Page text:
‘There Is No Alternative’: Lidl Announces Plans To Reduce Meat In Stores

Lidl will reduce animal protein over the next few years


2 Minutes Read

The outside of a Lidl supermarket, which has announced plans to increase vegan options Budget supermarket chain Lidl is adapting over sustainability concerns - Media Credit: Kevin Britland / Alamy Stock Photo

Lidl has announced plans to sell fewer meat products in a company-wide push for sustainability. 

Vegan alternatives are expected to slowly replace animal-based products on the German budget retailer’s shelves. This is in line with Lidl’s commitment to vastly increase its plant-based range through 2025 and beyond.

The motivation to make the switch towards alternative protein comes from an environmental standpoint. Specifically, Lidl identifies the need for food security for the increasing global population.

Last month, during Berlin’s International Green Week — thought to be the world’s largest food agriculture and horticulture trade fair — Lidl’s chief buyer Christoph Graf discussed the implications of feeding the world. Speaking to publication Lebensmittelzeitung, he said that food resources need to be managed carefully and less meat should be eaten. This is, if we are going to be able to feed 10 billion people in the future.

A woman buying meat at budget supermarket Lidl in the UK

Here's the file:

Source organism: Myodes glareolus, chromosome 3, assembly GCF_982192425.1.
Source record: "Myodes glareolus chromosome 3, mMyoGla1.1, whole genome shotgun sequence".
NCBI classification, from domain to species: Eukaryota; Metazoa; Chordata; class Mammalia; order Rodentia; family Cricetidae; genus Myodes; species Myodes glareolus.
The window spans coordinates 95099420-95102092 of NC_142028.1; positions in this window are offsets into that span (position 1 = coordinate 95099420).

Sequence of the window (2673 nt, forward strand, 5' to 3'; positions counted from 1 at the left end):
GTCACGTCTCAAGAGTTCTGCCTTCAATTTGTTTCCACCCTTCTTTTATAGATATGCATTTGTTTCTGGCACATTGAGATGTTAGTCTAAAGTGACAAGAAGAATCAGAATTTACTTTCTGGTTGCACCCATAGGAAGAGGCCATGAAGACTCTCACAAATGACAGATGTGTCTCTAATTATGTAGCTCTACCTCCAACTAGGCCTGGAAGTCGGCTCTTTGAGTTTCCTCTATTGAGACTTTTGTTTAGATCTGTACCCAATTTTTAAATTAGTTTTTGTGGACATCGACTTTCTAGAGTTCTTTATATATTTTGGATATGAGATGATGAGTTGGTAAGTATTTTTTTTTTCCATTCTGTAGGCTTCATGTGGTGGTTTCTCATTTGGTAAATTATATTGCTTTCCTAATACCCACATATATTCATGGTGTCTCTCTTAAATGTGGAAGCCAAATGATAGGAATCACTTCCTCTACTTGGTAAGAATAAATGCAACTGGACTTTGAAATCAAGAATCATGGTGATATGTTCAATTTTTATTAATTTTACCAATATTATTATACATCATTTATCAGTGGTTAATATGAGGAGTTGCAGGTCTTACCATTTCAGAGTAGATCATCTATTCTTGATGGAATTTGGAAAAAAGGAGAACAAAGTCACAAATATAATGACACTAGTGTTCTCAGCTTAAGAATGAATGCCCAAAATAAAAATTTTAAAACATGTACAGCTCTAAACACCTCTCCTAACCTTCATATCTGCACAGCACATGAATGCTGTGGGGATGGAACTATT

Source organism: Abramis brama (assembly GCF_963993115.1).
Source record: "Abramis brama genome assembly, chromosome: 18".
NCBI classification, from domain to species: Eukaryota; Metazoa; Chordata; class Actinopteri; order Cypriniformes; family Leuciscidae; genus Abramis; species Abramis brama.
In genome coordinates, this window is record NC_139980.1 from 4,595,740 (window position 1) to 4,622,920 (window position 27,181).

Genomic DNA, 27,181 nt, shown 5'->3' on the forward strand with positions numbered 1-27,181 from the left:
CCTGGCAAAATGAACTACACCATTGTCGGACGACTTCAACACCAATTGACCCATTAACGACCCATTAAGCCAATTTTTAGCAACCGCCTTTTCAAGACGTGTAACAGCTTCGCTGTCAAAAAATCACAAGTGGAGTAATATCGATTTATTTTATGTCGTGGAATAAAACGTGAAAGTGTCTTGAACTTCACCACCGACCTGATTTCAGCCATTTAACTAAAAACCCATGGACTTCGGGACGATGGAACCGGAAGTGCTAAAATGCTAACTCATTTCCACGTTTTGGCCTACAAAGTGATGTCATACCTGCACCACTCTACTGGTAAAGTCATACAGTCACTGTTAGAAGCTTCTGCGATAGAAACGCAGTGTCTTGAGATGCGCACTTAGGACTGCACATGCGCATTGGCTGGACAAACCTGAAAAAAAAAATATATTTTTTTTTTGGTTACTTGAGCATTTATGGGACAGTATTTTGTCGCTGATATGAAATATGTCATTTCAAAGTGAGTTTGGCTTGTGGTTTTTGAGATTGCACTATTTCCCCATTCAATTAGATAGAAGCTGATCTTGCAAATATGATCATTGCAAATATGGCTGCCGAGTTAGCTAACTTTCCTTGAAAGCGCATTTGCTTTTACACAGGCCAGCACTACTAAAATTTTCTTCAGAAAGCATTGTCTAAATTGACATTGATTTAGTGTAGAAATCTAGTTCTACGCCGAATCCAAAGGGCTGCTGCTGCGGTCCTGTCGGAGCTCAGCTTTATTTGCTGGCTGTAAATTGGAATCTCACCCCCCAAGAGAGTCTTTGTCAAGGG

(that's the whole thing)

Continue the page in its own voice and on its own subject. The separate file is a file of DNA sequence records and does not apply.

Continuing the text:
horst friedrichs / Alamy Stock Photo Lidl will gradually replace some meat products with plant-based foods

We need a more conscious diet all over the world to feed ourselves within our planetary limits,” Graf said.

He went on to state that there is “no alternative” to Lidl’s meat reduction as there is “no second planet.”

Lidl looks at the sustainability of meat

To support its decision to deprioritize animal products, Lidl plans to release a sustainability report later this year.

The analysis will focus on the key differences between animal and plant-based foods. From here, it will demonstrate how a switch to more vegan products can lessen environmental impact. This will then drive the development and release of more plant-based options, presumably under its Vemondo brand.

Supporting consumer choice, not dictating diets

Getting out ahead of potential backlash to Lidl’s new direction, Graf told Lebensmittelzeitung that the supermarket chain is not trying to “dictate how customers live their lives.” 

Expanding more, he revealed that the move is positive and will give more people access to cost-effective plant proteins. He also noted that he expects younger consumers to be happy about the decision.

“I believe that the younger generation is happy when we deal with the topic,” he concluded.

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